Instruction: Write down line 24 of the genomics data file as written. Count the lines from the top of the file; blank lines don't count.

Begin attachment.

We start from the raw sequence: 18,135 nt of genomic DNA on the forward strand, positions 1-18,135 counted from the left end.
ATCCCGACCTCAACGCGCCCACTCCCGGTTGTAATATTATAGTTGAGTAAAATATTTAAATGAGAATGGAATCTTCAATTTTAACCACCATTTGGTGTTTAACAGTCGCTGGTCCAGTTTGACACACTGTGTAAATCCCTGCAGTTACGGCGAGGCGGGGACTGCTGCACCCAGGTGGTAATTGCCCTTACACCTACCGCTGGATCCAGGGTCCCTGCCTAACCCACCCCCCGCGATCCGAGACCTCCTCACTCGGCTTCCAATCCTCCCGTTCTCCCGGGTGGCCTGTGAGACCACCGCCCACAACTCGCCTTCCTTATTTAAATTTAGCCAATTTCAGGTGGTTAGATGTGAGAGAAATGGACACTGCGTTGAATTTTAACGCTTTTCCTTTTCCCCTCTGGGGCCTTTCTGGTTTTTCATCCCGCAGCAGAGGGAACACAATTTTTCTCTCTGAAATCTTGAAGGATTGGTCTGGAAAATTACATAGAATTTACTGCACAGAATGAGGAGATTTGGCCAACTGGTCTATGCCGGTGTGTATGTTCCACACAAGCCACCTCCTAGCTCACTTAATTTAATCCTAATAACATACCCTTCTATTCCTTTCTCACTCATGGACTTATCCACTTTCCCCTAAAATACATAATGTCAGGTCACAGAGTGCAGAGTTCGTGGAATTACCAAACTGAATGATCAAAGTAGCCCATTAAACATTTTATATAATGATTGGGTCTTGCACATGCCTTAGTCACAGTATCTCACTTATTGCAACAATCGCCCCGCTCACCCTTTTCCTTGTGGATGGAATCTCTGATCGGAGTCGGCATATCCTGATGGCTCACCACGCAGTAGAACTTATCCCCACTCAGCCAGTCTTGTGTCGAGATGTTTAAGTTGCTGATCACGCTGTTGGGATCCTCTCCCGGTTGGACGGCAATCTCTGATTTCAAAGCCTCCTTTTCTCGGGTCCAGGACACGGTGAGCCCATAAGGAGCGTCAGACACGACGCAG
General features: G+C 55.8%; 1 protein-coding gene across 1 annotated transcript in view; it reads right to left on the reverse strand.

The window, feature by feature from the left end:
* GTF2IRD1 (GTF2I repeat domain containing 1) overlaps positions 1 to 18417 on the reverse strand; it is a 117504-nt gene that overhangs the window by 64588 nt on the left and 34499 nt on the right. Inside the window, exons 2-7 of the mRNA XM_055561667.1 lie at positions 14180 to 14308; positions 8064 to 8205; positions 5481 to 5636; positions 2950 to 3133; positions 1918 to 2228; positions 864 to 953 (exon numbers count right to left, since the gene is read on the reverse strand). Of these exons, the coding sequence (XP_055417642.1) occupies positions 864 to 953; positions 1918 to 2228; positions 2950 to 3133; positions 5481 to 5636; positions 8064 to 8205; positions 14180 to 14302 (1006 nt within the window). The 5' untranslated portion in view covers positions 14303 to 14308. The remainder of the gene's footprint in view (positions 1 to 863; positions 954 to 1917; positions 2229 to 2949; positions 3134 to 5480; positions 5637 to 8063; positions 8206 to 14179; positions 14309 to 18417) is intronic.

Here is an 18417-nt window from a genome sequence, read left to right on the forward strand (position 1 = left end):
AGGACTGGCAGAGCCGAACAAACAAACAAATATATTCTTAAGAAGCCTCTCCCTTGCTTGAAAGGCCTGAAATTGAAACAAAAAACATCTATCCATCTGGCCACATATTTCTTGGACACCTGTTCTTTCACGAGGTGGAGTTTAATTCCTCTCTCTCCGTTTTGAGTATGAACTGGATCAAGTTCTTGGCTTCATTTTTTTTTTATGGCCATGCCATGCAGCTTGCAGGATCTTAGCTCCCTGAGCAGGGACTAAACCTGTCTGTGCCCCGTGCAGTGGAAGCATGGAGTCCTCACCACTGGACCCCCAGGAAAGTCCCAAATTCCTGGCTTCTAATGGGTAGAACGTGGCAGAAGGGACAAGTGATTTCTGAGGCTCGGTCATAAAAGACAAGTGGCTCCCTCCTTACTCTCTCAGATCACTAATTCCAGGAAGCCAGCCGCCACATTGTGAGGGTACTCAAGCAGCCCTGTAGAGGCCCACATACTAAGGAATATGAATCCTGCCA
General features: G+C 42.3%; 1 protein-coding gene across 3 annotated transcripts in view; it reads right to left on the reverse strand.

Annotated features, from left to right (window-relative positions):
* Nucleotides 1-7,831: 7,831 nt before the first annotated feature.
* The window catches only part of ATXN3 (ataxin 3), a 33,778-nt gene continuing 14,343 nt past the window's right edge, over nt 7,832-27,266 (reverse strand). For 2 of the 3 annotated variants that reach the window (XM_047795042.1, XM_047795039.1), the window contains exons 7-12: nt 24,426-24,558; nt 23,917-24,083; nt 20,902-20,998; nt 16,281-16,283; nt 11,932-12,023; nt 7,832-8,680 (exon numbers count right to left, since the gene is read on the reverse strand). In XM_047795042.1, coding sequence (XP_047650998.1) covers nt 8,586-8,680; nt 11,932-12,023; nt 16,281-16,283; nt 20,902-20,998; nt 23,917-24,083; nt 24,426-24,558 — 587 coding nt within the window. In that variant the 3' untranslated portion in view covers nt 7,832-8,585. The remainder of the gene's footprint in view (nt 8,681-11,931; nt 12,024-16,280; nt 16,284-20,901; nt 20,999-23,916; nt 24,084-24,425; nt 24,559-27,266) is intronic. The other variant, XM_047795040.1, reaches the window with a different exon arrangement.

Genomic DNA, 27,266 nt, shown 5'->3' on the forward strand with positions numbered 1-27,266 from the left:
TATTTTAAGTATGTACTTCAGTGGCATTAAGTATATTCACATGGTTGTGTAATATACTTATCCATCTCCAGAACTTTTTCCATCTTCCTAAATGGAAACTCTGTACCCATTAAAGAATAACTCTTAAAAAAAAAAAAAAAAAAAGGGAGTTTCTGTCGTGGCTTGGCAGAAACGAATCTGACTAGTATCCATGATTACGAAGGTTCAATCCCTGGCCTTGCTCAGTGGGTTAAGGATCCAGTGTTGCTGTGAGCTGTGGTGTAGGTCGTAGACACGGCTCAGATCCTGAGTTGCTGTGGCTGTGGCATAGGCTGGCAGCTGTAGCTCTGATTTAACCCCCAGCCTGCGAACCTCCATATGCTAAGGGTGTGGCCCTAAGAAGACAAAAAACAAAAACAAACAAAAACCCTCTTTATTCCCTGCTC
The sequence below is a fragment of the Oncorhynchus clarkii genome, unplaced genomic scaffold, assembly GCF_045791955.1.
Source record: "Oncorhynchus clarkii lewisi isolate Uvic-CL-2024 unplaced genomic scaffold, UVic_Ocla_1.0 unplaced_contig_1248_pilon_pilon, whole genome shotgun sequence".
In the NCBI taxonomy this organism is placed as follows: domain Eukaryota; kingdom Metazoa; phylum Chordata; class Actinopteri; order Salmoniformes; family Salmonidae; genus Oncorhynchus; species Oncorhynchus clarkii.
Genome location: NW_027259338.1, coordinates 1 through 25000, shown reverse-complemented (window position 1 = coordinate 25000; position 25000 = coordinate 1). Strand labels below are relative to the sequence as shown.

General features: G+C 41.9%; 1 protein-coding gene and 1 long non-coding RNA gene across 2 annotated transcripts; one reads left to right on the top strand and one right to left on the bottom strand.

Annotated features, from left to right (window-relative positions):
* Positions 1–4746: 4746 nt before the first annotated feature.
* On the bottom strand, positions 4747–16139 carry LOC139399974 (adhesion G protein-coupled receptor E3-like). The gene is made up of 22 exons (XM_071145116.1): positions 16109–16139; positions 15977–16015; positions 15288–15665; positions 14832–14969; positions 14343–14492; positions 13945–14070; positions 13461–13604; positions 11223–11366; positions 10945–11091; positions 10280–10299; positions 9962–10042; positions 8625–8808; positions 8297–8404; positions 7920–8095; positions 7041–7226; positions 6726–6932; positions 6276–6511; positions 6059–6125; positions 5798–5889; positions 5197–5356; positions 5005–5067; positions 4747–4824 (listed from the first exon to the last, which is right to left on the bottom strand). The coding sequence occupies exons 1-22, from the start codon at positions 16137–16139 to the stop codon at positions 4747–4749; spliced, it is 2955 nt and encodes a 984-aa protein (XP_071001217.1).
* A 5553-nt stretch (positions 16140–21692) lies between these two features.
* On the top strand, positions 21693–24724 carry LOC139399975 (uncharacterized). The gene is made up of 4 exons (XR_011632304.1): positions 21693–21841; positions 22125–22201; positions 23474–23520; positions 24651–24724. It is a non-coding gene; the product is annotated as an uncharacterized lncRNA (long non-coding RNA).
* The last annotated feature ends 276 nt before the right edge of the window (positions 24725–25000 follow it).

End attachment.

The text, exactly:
* The last annotated feature ends 276 nt before the right edge of the window (positions 24725–25000 follow it).